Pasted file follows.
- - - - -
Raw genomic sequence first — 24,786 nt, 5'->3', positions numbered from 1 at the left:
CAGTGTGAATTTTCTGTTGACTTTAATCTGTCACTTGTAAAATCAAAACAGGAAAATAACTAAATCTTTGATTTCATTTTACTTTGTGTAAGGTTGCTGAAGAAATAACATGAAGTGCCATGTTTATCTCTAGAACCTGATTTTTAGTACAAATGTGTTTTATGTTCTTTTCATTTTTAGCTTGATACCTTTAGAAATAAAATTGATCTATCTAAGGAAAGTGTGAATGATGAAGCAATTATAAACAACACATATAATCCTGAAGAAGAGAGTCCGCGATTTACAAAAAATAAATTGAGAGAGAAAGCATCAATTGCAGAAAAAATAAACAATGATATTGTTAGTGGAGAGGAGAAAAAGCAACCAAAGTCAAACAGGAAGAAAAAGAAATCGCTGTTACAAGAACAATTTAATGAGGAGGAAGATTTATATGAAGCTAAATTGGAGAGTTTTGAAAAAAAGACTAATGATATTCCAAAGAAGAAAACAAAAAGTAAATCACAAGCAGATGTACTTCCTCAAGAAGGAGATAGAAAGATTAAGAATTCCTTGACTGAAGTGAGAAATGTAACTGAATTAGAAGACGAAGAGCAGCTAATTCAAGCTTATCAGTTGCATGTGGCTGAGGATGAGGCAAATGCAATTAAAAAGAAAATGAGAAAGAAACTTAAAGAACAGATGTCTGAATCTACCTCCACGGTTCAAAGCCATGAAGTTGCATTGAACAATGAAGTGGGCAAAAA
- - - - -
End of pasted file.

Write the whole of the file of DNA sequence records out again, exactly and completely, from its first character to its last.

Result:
Raw genomic sequence first — 24,786 nt, 5'->3', positions numbered from 1 at the left:
CAGTGTGAATTTTCTGTTGACTTTAATCTGTCACTTGTAAAATCAAAACAGGAAAATAACTAAATCTTTGATTTCATTTTACTTTGTGTAAGGTTGCTGAAGAAATAACATGAAGTGCCATGTTTATCTCTAGAACCTGATTTTTAGTACAAATGTGTTTTATGTTCTTTTCATTTTTAGCTTGATACCTTTAGAAATAAAATTGATCTATCTAAGGAAAGTGTGAATGATGAAGCAATTATAAACAACACATATAATCCTGAAGAAGAGAGTCCGCGATTTACAAAAAATAAATTGAGAGAGAAAGCATCAATTGCAGAAAAAATAAACAATGATATTGTTAGTGGAGAGGAGAAAAAGCAACCAAAGTCAAACAGGAAGAAAAAGAAATCGCTGTTACAAGAACAATTTAATGAGGAGGAAGATTTATATGAAGCTAAATTGGAGAGTTTTGAAAAAAAGACTAATGATATTCCAAAGAAGAAAACAAAAAGTAAATCACAAGCAGATGTACTTCCTCAAGAAGGAGATAGAAAGATTAAGAATTCCTTGACTGAAGTGAGAAATGTAACTGAATTAGAAGACGAAGAGCAGCTAATTCAAGCTTATCAGTTGCATGTGGCTGAGGATGAGGCAAATGCAATTAAAAAGAAAATGAGAAAGAAACTTAAAGAACAGATGTCTGAATCTACCTCCACGGTTCAAAGCCATGAAGTTGCATTGAACAATGAAGTGGGCAAAAA